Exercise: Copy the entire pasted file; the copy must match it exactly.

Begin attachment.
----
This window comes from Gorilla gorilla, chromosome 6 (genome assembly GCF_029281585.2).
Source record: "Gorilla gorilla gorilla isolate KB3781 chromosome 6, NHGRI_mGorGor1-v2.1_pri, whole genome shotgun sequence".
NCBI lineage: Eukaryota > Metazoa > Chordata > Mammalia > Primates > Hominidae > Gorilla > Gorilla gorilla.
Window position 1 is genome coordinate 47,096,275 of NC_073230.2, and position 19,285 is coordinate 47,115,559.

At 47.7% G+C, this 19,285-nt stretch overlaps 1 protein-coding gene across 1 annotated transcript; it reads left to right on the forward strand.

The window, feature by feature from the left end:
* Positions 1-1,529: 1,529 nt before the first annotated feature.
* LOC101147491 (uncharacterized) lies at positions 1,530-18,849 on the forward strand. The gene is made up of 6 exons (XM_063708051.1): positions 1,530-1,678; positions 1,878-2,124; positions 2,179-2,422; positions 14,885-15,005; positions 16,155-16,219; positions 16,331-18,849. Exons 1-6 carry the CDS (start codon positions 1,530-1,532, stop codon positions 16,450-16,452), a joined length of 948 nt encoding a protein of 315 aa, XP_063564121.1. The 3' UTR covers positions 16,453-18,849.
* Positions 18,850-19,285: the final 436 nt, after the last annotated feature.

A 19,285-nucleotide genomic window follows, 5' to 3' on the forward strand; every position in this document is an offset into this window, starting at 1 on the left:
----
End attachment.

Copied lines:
This window comes from Gorilla gorilla, chromosome 6 (genome assembly GCF_029281585.2).
Source record: "Gorilla gorilla gorilla isolate KB3781 chromosome 6, NHGRI_mGorGor1-v2.1_pri, whole genome shotgun sequence".
NCBI lineage: Eukaryota > Metazoa > Chordata > Mammalia > Primates > Hominidae > Gorilla > Gorilla gorilla.
Window position 1 is genome coordinate 47,096,275 of NC_073230.2, and position 19,285 is coordinate 47,115,559.

At 47.7% G+C, this 19,285-nt stretch overlaps 1 protein-coding gene across 1 annotated transcript; it reads left to right on the forward strand.

The window, feature by feature from the left end:
* Positions 1-1,529: 1,529 nt before the first annotated feature.
* LOC101147491 (uncharacterized) lies at positions 1,530-18,849 on the forward strand. The gene is made up of 6 exons (XM_063708051.1): positions 1,530-1,678; positions 1,878-2,124; positions 2,179-2,422; positions 14,885-15,005; positions 16,155-16,219; positions 16,331-18,849. Exons 1-6 carry the CDS (start codon positions 1,530-1,532, stop codon positions 16,450-16,452), a joined length of 948 nt encoding a protein of 315 aa, XP_063564121.1. The 3' UTR covers positions 16,453-18,849.
* Positions 18,850-19,285: the final 436 nt, after the last annotated feature.

A 19,285-nucleotide genomic window follows, 5' to 3' on the forward strand; every position in this document is an offset into this window, starting at 1 on the left: